CFED: CSAs Build Students’ College Savings and Aspirations

CSAs Build Students’ College Savings and Aspirations

The data from the 2016 Assets & Opportunity Scorecard is out, and seven years after the recession, financial insecurity is still the norm for too many American families. Take, for example, liquid asset poverty. More than 40% of all American households are “liquid asset poor,” meaning they lack a sufficient savings cushion (i.e., assets in the form of bank accounts and other savings that can easily be liquidated) to subsist at the poverty level for just three months in the absence of income. What’s more, households of color are especially vulnerable—nationally, almost two-thirds of households of color are liquid asset poor.

These findings raise troubling questions about the ability of millions of Americans to make investments in lifelong assets, such as homes, businesses and education, all of which are closely correlated with financial stability. In particular, achieving the dream of higher education in the United States is increasingly becoming a “pay to play” proposition. The intersection of several disturbing trends in higher education finance have contributed to this unsustainable system, including:

  • College tuition rates rising faster than inflation.
  • Federal support for lower-income students—Pell grants—that has not kept pace with rising tuition costs.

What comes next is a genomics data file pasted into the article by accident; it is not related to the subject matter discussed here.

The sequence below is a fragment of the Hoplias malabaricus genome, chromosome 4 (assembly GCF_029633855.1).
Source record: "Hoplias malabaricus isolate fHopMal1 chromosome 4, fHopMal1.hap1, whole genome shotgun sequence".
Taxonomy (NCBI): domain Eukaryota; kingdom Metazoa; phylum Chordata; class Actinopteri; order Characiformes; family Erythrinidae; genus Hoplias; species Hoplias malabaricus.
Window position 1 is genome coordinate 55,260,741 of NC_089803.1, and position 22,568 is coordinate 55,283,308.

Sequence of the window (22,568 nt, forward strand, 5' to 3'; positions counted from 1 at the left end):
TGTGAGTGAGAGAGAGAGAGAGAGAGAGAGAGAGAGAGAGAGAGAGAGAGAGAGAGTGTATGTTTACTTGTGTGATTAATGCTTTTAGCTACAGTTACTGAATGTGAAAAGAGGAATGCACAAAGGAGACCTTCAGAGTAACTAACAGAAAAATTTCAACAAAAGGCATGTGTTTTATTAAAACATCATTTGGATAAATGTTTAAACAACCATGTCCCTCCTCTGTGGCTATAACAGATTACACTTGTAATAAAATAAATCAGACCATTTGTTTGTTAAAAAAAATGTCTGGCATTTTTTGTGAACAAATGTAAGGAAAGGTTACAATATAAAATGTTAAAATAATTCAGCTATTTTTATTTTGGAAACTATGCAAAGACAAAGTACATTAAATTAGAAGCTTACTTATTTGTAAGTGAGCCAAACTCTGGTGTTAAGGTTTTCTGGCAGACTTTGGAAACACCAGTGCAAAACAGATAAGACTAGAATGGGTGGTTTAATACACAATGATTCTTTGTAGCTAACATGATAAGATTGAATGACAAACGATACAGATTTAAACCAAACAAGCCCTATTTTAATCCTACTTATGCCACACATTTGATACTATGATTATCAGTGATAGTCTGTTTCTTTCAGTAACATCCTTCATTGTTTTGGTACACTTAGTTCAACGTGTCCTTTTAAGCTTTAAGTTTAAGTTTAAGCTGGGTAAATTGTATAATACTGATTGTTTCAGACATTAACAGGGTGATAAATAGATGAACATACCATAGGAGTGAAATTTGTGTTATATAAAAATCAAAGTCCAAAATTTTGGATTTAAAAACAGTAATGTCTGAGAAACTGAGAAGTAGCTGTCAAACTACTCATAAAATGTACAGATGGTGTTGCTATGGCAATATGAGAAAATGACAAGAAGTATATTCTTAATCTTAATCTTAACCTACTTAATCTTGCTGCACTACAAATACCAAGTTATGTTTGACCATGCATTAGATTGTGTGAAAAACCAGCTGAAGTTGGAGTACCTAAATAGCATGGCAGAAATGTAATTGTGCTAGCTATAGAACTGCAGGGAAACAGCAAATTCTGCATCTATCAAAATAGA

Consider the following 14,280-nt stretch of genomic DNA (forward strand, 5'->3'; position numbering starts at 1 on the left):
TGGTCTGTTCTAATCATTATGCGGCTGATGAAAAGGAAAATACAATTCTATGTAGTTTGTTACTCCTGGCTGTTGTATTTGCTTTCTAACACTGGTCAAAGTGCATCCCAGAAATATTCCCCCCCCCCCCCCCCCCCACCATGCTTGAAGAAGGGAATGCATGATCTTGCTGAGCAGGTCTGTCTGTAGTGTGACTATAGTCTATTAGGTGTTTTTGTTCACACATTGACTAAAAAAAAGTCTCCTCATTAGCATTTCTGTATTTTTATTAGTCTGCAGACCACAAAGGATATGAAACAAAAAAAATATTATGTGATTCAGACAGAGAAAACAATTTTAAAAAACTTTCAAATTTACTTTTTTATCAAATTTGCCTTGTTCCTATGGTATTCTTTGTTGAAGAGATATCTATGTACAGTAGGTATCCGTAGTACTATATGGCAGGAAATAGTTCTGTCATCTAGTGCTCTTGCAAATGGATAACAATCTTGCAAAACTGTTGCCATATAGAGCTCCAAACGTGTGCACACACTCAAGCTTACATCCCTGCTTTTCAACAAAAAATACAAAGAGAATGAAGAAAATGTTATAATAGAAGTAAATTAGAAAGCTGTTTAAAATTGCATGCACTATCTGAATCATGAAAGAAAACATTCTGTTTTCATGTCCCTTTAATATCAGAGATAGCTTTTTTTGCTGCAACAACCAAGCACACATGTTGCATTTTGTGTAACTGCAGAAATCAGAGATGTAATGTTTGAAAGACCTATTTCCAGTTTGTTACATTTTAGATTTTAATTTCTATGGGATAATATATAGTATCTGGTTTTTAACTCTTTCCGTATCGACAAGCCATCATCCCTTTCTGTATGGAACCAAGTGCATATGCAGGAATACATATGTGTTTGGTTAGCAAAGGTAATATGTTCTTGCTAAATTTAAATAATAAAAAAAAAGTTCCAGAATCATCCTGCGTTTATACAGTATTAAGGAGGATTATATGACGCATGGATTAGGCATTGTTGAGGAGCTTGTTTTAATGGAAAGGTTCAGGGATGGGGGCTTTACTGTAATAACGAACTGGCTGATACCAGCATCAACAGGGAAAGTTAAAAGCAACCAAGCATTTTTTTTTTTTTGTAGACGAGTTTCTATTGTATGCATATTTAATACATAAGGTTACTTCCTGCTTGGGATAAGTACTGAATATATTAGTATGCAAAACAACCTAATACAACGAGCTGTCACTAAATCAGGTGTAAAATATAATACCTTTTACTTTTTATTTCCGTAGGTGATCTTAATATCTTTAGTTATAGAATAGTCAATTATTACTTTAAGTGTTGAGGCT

• Shrinking state investments in higher education that have forced public institutions to raise tuition to make up the difference.

With the burden of paying for college falling increasingly on individual households, it’s no wonder that less than 10% of low-income students finish college by their mid-twenties.

In this challenging environment, policymakers are looking for innovative and proven solutions. One promising strategy is Children’s Savings Accounts (CSAs)–dedicated savings accounts that often include an initial deposit, plus progressive matches for lower-income children and provisions that restrict the use of incentives to post-secondary education. Research shows that low-income students with up to $500 in college savings are three times more likely to enroll in college and four times more likely to graduate.

Today, the City of Oakland is announcing the launch of its Oakland Promise initiative, a new public-private partnership to make the dream of post-secondary education a reality for all Oakland children. One key component of Oakland Promise is that every child enrolled in kindergarten will automatically receive a CSA with an initial deposit and incentives for them and their families to save. This comes just a few weeks after good news from the other side of the country, where the City of Durham, NC, launched a CSA pilot for all kindergarten students at an inner-city elementary school as part of the mayor’s Poverty Reduction Initiative.

To support these efforts, CFED and partners across the nation have launched the Campaign for Every Kid’s Future. The mission of the Campaign is to raise the visibility of the children’s savings movement, and by doing so, to move toward a future in which every child in the United States will have a CSA in his or her name. We encourage a range of stakeholders who have an interest in building post-secondary savings and aspirations, including policymakers, financial institutions, local providers, child advocates and researchers, to join the Campaign because the opportunity economy we want and need requires all of us to come together.

Here’s what you can do to help put college within reach for more children:


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